Apple isn’t the only company going the giveaway route to riches either. This week, Comcast finally announced the name and some other details of its NBCUniversal-based streaming service. Peacock will launch in April at about the same time as Quibi and HBO Max, the next tranche of horses in the video Super Derby.
Comcast hasn’t announced a Peacock-worthy price yet, but subscribers to its pay-TV service will get ad-supported Peacock for free. That would bring in as many as 25 million U.S. subscribers, a hefty if not game-changing number, around which you can do some sophisticated stuff with ad targeting and similar tactics. This isn’t quite free, but is exactly what you’d expect from a company used to making money by showing its customers ad-supported video.
But I also wonder whether Comcast customers will even realize they’re watching a new service, or just think it’s an on-demand version of NBC. Endless access to The Office, Parks & Recreation, Cheers and Frasier, and remakes of timeless “classics” Punky Brewster and Saved by the Bell will only add to customer lack of clarity.
Maybe that doesn’t matter. Comcast will happily claim the resulting ad revenues, and hope to grab some of the subscribers who previously made The Office one of Netflix’s most popular shows. That should make back a bit of the $500 million NBCU reportedly paid to secure syndication rights for Steve Carrell‘s clueless crew.
Comcast also said this week that it’ll make its Xfinity Flex streaming box free for its broadband subscribers. That was overdue: the cable giant was charging $5 a month to lease a hobbled device that offered less than competing devices from Roku, Amazon, Apple and Google. Now, with free, Flex can actually be semi-competitive.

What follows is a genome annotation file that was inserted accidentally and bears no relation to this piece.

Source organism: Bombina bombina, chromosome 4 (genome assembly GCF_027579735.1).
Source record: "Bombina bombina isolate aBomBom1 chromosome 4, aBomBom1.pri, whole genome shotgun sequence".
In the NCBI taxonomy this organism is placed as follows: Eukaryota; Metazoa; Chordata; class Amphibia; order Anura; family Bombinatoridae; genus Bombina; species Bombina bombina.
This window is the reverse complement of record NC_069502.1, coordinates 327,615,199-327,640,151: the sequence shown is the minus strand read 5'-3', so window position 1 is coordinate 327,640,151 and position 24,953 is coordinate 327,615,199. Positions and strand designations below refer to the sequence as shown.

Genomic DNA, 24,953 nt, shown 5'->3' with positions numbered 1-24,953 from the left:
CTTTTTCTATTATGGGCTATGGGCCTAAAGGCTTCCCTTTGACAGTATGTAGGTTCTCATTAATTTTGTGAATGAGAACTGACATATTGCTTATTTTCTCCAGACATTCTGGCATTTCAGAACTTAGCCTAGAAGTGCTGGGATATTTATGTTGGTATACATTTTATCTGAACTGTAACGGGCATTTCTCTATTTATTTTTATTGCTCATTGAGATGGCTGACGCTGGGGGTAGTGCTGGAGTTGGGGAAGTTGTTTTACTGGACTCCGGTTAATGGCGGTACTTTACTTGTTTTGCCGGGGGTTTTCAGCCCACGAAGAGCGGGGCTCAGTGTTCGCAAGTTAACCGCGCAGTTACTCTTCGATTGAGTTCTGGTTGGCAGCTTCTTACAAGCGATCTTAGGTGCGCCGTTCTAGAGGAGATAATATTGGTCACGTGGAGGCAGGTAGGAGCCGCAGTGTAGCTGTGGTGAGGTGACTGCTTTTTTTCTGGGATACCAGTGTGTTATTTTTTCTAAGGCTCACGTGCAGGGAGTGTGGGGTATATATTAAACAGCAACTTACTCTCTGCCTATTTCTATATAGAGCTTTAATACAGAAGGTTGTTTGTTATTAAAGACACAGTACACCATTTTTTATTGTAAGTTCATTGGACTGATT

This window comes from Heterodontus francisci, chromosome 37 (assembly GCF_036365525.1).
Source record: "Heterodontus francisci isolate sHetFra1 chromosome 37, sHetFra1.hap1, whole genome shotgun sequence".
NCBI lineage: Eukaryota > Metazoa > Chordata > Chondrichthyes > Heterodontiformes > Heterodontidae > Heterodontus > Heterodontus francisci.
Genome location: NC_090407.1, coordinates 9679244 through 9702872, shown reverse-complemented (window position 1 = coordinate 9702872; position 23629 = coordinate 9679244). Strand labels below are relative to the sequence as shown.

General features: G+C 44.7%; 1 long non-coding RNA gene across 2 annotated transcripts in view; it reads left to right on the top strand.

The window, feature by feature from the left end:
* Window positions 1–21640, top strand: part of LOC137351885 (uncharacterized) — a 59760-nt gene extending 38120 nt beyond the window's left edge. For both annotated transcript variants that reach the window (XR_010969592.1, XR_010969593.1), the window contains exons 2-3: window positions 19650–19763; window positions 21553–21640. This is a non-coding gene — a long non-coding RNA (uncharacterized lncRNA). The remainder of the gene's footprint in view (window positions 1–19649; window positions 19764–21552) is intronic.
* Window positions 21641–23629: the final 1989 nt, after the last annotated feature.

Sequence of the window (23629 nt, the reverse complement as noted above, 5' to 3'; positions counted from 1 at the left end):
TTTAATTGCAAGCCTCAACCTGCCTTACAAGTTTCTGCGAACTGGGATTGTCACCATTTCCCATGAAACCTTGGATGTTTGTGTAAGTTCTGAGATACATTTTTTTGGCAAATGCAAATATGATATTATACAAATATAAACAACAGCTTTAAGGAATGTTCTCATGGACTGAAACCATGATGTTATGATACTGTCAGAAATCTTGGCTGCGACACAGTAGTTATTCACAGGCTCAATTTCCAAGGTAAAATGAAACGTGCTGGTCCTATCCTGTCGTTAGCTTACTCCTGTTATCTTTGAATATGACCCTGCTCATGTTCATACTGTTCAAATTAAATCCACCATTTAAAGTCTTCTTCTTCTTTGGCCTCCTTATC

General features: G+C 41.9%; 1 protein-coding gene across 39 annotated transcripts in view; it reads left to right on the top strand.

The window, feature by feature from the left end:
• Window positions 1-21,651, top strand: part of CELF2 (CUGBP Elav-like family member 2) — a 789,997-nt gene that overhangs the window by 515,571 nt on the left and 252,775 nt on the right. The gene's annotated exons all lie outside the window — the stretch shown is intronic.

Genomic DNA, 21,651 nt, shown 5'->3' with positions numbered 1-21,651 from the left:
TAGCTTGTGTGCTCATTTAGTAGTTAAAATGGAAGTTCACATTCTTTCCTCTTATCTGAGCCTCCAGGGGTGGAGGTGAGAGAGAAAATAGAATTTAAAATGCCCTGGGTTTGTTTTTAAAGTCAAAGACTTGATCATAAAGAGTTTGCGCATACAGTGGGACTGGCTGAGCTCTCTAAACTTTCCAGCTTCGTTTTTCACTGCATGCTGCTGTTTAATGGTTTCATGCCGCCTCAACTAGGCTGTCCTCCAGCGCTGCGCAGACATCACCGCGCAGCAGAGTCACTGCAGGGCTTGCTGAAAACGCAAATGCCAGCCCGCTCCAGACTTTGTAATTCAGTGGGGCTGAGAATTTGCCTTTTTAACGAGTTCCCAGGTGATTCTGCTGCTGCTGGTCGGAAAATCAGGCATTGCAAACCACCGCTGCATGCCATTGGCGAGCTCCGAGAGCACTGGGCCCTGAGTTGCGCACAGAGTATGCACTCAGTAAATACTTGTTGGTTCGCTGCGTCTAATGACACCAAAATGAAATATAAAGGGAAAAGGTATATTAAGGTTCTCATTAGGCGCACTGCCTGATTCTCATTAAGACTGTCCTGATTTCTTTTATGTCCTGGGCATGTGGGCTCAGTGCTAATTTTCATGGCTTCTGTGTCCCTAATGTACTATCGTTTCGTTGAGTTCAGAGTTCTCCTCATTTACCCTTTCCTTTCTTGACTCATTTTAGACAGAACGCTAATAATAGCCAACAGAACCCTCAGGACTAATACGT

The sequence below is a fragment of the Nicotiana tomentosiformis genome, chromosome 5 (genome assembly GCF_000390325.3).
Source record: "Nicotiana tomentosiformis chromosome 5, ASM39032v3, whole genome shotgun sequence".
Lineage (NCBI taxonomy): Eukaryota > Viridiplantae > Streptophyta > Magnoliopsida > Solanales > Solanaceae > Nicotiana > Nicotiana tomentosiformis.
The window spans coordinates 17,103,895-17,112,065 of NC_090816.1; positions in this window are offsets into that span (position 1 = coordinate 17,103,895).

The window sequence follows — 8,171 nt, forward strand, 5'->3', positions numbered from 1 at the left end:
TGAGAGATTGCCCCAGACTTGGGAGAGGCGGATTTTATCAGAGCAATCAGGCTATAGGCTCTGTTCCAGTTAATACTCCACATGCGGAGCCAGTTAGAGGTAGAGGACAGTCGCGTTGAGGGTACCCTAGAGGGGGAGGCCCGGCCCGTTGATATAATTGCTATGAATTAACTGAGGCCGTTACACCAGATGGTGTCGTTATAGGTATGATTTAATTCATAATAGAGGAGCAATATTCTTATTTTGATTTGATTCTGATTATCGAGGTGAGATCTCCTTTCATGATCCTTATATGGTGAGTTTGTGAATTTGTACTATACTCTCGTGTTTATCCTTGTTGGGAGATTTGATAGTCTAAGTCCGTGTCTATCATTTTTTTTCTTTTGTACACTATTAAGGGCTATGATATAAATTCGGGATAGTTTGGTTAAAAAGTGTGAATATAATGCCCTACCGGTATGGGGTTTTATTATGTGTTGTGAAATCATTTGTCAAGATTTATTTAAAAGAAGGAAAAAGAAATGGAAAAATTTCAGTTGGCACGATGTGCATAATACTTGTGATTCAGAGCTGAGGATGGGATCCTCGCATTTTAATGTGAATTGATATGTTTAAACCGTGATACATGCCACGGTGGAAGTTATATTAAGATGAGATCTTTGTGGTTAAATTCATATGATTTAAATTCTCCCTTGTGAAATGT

Side Hustles Are The Future of Shwobiz (And Maybe Ads Are, Too?)
And speaking of hobbled streaming boxes, Facebook is now selling the $149 Portal TV. It will plug into your regular TV and let you do video calls but, importantly, won’t feature apps that allow you to stream Netflix, Hulu, HBO, and other popular platforms.
Useful if you find yourself watching too much good Peak TV programming, but still believe QVC home shopping and Ball in the Family are your kind of online video experience. The even better news for Portal purchasers: Facebook will get even more personal data to misuse! How awesome is technology?
Snark aside, there’s going to be room for lots more giveaways as the SVOD Super Derby begins in earnest. For Apple, Amazon, Comcast and Facebook, video entertainment is just a side gig.
A new study from Deloitte even suggests that we’ll see a lot more ad-supported TV, either free or freemium, as Hollywood companies take back their shows, need to replace lost syndication and sell-through revenue, and turn to the Old Reliable to make back some money. We could be going through all this talk of subscription video, only to end up almost exactly where we started.
The report even suggests there’s a sweet spot for ad-supported TV: even Gen Z and Millennial viewers think it’s okay as long as the ads stick to around 8 minutes per hour, or 13% of video content. That’s about half what the broadcast and basic-cable networks serve up these days, so we’ll see how it plays out.
But wouldn’t it be something if, after all the conversation about the subscription-based Super Derby, we circle back to ad-supported nearly everything? TV, same as it ever was, only Peak-ier.